WSU student and Winona community activist Tova Raylan Strange ‘23 found her platform and her voice this summer amid the outrage following the murder of George Floyd, and she has been taking action ever since as an outspoken advocate and grass roots organizer for all the marginalized populations in her hometown of Winona.

A sophomore majoring in psychology and double minoring in communications and criminal justice, Strange is no stranger to social justice issues or taking practical steps to build social equity. She remembers always questioning authority and pre-existing ideals, even as a child, when she was known to be “fairly assertive and independent in [her] my thinking.”

Calling out the bullies in middle school, Strange confronted them with angry words, such as the time when a classmate was verbally abusing another boy who had autism, calling him the “r” word. Tova’s loud voice of protest brought multiple teachers out of their classrooms and into the halls, suspecting an altercation. That bullying ceased permanently. In 8th grade, one of her friends was “smacked on the butt” in a sexual way, which elicited Tova pinning the perpetrator up against the locker in verbal confrontation. It never happened again. Standing up for the victims of social injustice, she recalls, “I have always caused trouble for the troublemakers.”

Adopted, Strange grew up knowing that her birth mother was “mixed race (black presenting)” and her father was white, rendering the tag ‘French-Creole’. She shares that she also grew up second guessing her place; the lightness of her skin caused a disconnect from her black roots. Although she possessed the social skills to hang out with students across the arching spectrum of skin pigments, she never experienced feeling a true belonging anywhere (amid black, white, or brown students). She explains this as “internalized colorism”, something she says she is still working through. Her insecurity during her teen years may have kept her from “being a better version of [herself] myself”, it also served as a catalyst to rise up and strive to create an equal playing-field for all persons in her community.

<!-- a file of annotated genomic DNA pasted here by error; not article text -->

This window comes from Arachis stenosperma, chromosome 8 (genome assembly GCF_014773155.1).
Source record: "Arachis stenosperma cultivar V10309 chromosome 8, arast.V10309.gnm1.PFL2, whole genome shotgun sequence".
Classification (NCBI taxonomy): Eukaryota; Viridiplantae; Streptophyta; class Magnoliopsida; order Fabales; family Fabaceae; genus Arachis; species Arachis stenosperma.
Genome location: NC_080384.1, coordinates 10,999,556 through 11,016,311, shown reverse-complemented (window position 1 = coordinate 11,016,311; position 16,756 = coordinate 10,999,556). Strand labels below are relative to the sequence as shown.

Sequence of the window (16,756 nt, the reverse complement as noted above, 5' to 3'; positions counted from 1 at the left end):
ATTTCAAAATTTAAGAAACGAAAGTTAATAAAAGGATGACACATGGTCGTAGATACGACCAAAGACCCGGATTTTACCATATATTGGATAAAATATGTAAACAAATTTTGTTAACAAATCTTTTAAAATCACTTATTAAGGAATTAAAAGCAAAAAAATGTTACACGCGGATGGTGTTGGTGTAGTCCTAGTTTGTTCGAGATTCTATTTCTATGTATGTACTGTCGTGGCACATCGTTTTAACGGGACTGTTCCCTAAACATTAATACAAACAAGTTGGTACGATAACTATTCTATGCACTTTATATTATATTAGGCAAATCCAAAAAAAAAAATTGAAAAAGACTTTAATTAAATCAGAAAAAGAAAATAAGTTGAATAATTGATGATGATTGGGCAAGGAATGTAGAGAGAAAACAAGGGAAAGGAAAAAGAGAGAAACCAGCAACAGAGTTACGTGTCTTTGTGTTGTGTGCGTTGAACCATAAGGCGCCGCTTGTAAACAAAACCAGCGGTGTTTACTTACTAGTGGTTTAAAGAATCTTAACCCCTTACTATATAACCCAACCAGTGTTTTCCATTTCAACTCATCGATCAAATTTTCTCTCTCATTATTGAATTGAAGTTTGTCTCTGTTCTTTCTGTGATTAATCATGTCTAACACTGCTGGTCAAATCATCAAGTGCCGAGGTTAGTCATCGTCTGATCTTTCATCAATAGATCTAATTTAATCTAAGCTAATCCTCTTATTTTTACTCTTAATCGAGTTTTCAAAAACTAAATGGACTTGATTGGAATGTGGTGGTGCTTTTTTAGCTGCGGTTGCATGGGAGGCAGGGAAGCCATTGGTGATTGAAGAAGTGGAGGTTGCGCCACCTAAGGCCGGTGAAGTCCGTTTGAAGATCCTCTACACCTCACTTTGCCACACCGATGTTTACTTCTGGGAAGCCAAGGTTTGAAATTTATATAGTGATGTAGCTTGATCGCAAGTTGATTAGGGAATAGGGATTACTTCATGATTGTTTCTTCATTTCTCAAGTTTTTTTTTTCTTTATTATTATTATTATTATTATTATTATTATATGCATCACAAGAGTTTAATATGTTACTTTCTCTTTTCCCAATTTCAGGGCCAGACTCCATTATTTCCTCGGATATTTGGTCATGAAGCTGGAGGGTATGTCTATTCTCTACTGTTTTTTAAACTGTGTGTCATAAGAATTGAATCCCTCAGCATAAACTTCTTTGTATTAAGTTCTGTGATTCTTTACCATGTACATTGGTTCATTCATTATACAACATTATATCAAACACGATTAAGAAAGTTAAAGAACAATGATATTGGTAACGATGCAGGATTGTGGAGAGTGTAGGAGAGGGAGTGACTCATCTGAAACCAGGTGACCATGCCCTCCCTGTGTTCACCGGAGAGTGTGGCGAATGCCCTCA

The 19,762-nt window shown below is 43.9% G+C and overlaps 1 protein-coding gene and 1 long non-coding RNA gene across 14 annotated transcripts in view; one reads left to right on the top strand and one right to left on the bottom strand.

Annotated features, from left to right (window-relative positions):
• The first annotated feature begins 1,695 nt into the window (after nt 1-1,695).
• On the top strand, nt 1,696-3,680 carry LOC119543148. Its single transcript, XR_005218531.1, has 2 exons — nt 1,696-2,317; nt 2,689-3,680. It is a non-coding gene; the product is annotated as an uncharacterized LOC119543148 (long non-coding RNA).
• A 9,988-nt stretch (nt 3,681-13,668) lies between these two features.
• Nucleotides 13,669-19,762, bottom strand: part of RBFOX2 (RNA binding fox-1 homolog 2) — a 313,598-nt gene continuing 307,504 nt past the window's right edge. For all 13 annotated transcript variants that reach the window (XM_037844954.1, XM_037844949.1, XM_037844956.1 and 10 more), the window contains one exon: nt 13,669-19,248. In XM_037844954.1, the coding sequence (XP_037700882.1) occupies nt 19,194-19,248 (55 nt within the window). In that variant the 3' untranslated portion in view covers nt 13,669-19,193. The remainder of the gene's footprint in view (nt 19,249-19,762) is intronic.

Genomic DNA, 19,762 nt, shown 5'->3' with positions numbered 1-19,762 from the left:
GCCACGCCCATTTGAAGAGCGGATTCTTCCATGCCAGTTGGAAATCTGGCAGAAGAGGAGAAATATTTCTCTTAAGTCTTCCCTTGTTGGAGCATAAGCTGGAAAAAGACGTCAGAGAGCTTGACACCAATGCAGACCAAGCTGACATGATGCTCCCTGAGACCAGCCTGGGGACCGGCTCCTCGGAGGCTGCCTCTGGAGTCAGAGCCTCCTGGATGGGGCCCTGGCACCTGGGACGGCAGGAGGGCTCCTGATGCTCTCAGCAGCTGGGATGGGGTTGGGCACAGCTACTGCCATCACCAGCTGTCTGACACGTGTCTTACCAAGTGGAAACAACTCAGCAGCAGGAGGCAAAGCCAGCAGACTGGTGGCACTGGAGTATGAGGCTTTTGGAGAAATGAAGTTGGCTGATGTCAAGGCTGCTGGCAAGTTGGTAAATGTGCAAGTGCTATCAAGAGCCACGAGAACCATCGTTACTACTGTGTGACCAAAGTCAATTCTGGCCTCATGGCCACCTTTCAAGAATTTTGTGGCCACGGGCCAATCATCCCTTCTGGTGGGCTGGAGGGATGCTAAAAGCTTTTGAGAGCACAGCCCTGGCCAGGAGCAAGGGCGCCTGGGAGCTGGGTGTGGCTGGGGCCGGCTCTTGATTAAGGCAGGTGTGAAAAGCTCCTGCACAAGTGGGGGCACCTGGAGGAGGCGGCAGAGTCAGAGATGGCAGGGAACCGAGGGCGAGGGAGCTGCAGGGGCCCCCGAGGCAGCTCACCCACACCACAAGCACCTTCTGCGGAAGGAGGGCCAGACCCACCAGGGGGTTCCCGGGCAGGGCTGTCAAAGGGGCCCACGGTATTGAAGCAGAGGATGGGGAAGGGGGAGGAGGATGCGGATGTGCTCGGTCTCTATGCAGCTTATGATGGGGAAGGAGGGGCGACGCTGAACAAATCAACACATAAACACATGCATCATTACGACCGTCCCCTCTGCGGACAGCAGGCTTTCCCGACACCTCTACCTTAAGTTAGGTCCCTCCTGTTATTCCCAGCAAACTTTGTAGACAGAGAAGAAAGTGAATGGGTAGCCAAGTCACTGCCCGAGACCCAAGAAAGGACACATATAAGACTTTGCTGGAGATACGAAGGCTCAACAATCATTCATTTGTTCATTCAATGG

Just before the heightened activism exploded across America this summer, Strange learned more about her biological roots, another springboard to her next steps. Her birth mother’s father was “a black man and a Black Panther Party member, a consistent rule bender.” His cultural roots lay in France and Puerto Rico.

With an ever-heightening sense of connection to the Black Lives Matter Movement, Tova attended and spoke at a protest organized in Winona for justice for George Floyd and was surprised and delighted to see so many Winona community members turn out for the event. Unable to attend protests in the Twin Cities, Strange realized “there is a lot that needs to be done right here in Winona.” She got to work, raising funds for a short-lived BLM Facebook page and then joining the WAPS Diversity and Equity Committee.

She is currently engaging with community adults in a prison abolition study group and attending/speaking at meetings with the city manager, council members, and community sheriffs to “shift how we utilize policing in Winona.” In addition, Strange is collaborating with a community network that includes professors and local philanthropists to create “a paid internship program for people in Winona to sit on non-profit boards to get experience and encourage community involvement.” This program is in its infancy.

Undaunted by the sometimes “vicious and belittling name calling” she encounters on her social media platforms pertaining to her community work, Strange says she is learning a lot about herself even as her life’s work has shifted towards something larger than herself, something of even more importance, “I have seen and experienced the power of community mobilization. I feel empowered to continue on.” Realizing the power of willingness to be wrong and grow from it, Tova’s BLM message provokes deep consideration,

“Good intent does not change a negative impact. Be mindful of how you are asserting your whiteness in everyday life. We were all raised in a racist society within institutions normalizing white supremacy-we must unlearn this. We need to listen to and amplify black and brown voices to express what they want and need right now while avoiding white saviorism.”

Looking to the immediate future, Strange encourages young people to become involved, hopes for people of all ages to embrace feeling uncomfortable about social change and social equality, and calls for holistic organization to move beyond majority silent knowing.

“The power of the people united is far stronger than that of the people in power.”



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